The Economic Impact of Raising Taxes on High-Income Households

April 24th, 2012 at 6:03 pm

I’ve been waiting for this.

It’s the long-awaited, reader-friendly review by Chye-Ching Huang of the economic theory, evidence, and literature on the relationships—or lack thereof—between taxes on high–income households and their impact on growth, jobs, investment, and entrepreneurship.

CCH takes you—pretty gently, I’d say—through the facts of the case in some detail, but I’ve pasted in the key bullets below (see text for endnotes).   A lot of this reminded me of this post on small vs. large responder theories of how people respond to tax changes (hint: “small” usually wins).

A lot if it also reminded me of this: you know all those arguments we’re always having about supply-side, trickle-down economics?  Like every day in the Congress, on the campaign trail, and on cable TV?  Well, scholars have actually looked at this stuff and come up with consistent and compelling answers.  So, if we can just find our way back to The-Land-Where-Facts-Matter, we might be able to make some smart choices around tax policies.

  • Taxable income and revenue. Opponents of raising the taxes that high-income households face often point to findings that high-income taxpayers respond to tax-rate increases by reporting less income to the Internal Revenue Service (IRS) as evidence that high marginal tax rates impose significant costs on the economy.  However, an important study by tax economists Joel Slemrod and Alan Auerbach found that such reductions in reported income largely reflect timing and other tax avoidance strategies that taxpayers adopt to minimize their taxable income, not changes in real work, savings, and investment behavior.  While such strategies entail some economic costs, these costs are relatively modest.  Moreover, policymakers can limit high-income taxpayers’ ability to respond to increases in tax rates by engaging in tax avoidance activity — and also enhance the efficiency of the tax code — by broadening the tax base, as discussed below.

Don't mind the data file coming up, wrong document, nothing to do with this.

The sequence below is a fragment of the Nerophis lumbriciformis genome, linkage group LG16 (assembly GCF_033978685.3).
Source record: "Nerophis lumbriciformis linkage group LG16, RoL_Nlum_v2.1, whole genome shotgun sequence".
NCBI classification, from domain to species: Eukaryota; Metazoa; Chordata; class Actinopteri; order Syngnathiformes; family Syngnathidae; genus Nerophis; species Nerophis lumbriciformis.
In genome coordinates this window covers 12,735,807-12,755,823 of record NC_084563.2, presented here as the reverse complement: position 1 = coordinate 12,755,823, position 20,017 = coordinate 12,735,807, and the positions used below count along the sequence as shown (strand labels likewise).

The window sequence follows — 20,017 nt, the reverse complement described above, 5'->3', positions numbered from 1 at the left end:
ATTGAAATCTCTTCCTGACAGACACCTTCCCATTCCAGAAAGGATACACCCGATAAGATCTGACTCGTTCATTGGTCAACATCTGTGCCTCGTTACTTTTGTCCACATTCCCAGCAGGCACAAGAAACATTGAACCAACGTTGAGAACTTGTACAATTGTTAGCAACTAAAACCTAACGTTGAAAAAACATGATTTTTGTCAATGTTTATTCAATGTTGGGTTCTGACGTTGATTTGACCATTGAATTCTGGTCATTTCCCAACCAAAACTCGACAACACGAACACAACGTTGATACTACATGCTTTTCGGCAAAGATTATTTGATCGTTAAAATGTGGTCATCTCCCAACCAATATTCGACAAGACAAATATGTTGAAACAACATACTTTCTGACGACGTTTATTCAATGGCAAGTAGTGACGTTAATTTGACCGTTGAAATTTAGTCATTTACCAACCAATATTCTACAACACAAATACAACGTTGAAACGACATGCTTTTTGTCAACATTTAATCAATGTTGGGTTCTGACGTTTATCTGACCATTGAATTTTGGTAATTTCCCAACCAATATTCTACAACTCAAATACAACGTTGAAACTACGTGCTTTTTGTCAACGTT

• Work and labor supply. The evidence shows that changes in tax rates that fall within the ranges that policymakers are debating have little impact on high-income individuals’ decisions regarding how much to work.  As Leonard Burman, former head of the Urban-Brookings Tax Policy Center (TPC), recently testified, “Overall, evidence suggests [high-income Americans’] labor supply is insensitive to tax rates.”[2] A marginal rate increase may encourage some taxpayers to work less because the after-tax return to work declines, but some will choose to work more, to maintain a level of after-tax income similar to what they had before the tax increase.  The evidence suggests that these two opposing responses largely cancel each other out.
  • Saving and investment. Some claim that tax increases on high-income people — in particular, increases in capital gains and dividend tax rates — depress private saving rates and investment.  But as Professor Joel Slemrod has written, “there is no evidence that links aggregate economic performance to capital gains tax rates.”[3] Similarly, the Congressional Research Service (CRS) has reported that most economists find that reducing capital gains tax rates would have only a small — and possibly negative — impact on saving and investment.[4] Although tax increases on high-income individuals might reduce their saving, if the revenue generated is devoted to deficit reduction, the resulting increase in public saving is likely to more than offset any reduction in private saving.  CRS concludes, “Capital gains tax rate increases appear to increase public saving and may have little or no effect on private saving.  Consequently, capital gains tax increases likely have a positive overall impact on national saving and investment.”[5]
  • Small business. The evidence does not support the claim that raising top marginal income tax rates has a heavy impact on small business owners: a recent Treasury analysis finds that only 2.5 percent of small business owners fall into the top two income tax brackets and that these owners receive less than one-third of small business income.  Moreover, even those small business owners who would be affected by tax increases on high-income households are unlikely to respond by reducing hiring or new investment.  As Tax Policy Center co-director William Gale has noted:[6]

“[T]he effective tax rate on small business income is likely to be zero or negative, regardless of small changes in the marginal tax rates.  This is for three reasons.  First, small businesses can expense (immediately deduct in full) the cost of investment.  This alone brings the effective tax rate on new investment to zero, regardless of the statutory rate.  Second, if they can finance the investment with debt, the interest payments would be tax deductible, making the effective tax rate negative.  Third, they can deduct wage payments in full, so the marginal tax rate should have minimal impact on hiring.”